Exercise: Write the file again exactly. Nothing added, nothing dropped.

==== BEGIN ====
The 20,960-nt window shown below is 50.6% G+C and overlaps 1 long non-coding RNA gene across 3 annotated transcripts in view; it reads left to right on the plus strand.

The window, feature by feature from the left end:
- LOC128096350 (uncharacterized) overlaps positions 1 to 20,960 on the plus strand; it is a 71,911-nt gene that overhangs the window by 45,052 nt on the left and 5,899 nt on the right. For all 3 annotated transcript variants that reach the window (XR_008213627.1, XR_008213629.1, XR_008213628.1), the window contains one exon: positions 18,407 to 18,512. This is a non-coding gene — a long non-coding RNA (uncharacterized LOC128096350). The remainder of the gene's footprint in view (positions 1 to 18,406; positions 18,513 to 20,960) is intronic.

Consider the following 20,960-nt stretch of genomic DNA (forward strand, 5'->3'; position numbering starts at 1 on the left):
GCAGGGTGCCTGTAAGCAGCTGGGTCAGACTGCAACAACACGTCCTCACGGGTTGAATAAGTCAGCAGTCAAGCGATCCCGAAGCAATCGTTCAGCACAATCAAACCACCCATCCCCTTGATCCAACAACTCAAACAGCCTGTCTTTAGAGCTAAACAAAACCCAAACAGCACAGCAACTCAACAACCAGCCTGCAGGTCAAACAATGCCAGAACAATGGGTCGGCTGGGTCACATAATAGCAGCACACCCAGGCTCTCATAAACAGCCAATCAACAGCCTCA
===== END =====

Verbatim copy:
The 20,960-nt window shown below is 50.6% G+C and overlaps 1 long non-coding RNA gene across 3 annotated transcripts in view; it reads left to right on the plus strand.

The window, feature by feature from the left end:
- LOC128096350 (uncharacterized) overlaps positions 1 to 20,960 on the plus strand; it is a 71,911-nt gene that overhangs the window by 45,052 nt on the left and 5,899 nt on the right. For all 3 annotated transcript variants that reach the window (XR_008213627.1, XR_008213629.1, XR_008213628.1), the window contains one exon: positions 18,407 to 18,512. This is a non-coding gene — a long non-coding RNA (uncharacterized LOC128096350). The remainder of the gene's footprint in view (positions 1 to 18,406; positions 18,513 to 20,960) is intronic.

Consider the following 20,960-nt stretch of genomic DNA (forward strand, 5'->3'; position numbering starts at 1 on the left):
GCAGGGTGCCTGTAAGCAGCTGGGTCAGACTGCAACAACACGTCCTCACGGGTTGAATAAGTCAGCAGTCAAGCGATCCCGAAGCAATCGTTCAGCACAATCAAACCACCCATCCCCTTGATCCAACAACTCAAACAGCCTGTCTTTAGAGCTAAACAAAACCCAAACAGCACAGCAACTCAACAACCAGCCTGCAGGTCAAACAATGCCAGAACAATGGGTCGGCTGGGTCACATAATAGCAGCACACCCAGGCTCTCATAAACAGCCAATCAACAGCCTCA